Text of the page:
The Mahler Symphonies Guided Tour – Up Next: Symphony No 1

71ckucssngl-_sl1400_First off, to all my readers out there, Happy New Year! After the rather dark ending of the Mahler 6 which rounded off 2015 for us, you might be happy to know that we’re starting 2016 on a much more joyful note with Mahler’s first symphony.

Hopefully, this is where blogging about the symphonies out of order will start to pay off, because from here on in, the remaining symphonies (and we’ve still got left the 1, 2, 3, 8 and 9) are all huge, moving, and exhilarating pieces of orchestral music. All of these are what I call “money’s-worth” pieces of orchestral music – i.e. if you went to hear them live, they would be almost guaranteed to be a spectacular orchestral concert that will sound better live than any CD recording you have. Huge orchestras, massive walls of sound. If that’s what you want from an orchestra (and many people do), then you’re going to get it in these last ones. (Except maybe the 9, but we’ll talk about that when we come to it.)

But coming up directly next, we have Mahler’s first symphony, one of the most audacious first attempts at a symphony ever attempted. It must be a tricky business for any composer to decide what their first large orchestral work is going to sound like, but I’m not sure anyone ever approached it with the boldness that Mahler did when he created this symphony.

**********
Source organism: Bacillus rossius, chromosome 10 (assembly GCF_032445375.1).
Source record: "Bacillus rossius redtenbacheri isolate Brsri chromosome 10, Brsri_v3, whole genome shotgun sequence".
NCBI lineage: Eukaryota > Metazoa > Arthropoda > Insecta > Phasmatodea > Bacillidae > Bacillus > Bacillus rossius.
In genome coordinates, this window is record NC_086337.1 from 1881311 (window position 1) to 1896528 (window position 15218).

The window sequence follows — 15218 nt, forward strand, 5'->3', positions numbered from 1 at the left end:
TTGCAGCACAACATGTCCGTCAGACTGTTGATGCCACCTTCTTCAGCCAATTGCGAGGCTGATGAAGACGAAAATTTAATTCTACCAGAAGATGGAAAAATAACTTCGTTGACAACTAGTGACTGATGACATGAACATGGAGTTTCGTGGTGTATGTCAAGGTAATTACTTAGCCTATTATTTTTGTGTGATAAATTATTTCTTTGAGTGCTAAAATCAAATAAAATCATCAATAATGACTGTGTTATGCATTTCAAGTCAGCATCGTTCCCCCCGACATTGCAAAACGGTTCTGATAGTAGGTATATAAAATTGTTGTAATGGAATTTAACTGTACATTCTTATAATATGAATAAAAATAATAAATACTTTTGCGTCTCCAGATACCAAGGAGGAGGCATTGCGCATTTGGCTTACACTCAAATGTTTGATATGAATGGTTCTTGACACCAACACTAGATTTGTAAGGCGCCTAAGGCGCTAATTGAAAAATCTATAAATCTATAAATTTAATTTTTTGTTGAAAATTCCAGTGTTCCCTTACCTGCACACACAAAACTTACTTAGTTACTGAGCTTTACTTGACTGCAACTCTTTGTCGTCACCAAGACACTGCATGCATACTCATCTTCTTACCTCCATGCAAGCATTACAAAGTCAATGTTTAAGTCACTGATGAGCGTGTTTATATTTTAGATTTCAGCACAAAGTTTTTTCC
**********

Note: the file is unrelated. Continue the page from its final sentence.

The least you need to know with this piece is that when he first wrote it, Mahler gave it the nickname of “Titan”, named after a (now pretty obscure) German novel of the time called Titan. Thankfully, Mahler dropped that title after the first couple of performances, otherwise I would have to try to explain how the music fits in with the book. But now I don’t.

Another bit of useful pub trivia about the Mahler 1 is that it used to have five movements when it was first created. But Mahler decided that one of the movements (a lovely slow movement with a nice trumpet part) was a bit redundant, and so cut it back to the much more classical four-movement structure that we’re used to. However, a few CDs might throw in the extra movement as a bonus at the end, if you’re lucky.

Structurally, it works like this:

  • Movement I – an atmospheric opening featuring bird-calls and military trumpets, leads into a jaunty song, revamped for orchestra.
  • Movement II – an old-school Viennese Ländler (a dance, for those of you who haven’t yet seen Sound of Music).
  • Movement III – one of the quirkiest slow movements ever created.
  • Movement IV – a massive struggle between darkness and triumph.

Musically, it’s one of the greatest mash-ups of style ever created in the 19th century. It’s a strange mixture of classical music, folk songs, Jewish music, howling discordance and epic triumph.

It’s not my favourite, but I find it’s great fun if you don’t have the patience for the really long Mahler symphonies and/or you’re a huge fan of John Williams.

And for a recording, I struggled with this one, because I’ve never quite heard a recording that 100% sells the piece to me. (Except for a live performance I saw a couple of years ago with Donald Runnicles conducting the Sydney Symphony Orchestra, one of the most exhilarating live concerts I’ve ever attended. Sadly, that was not recorded.)

But after Googling around a bit, I’ve heard great things about Rafael Kubelik’s version with the Bavarian Radio Symphony Orchestra, which was a recording of a live concert from 1979, so we’ll give that one a try and see how we go …

See you soon for Movement I!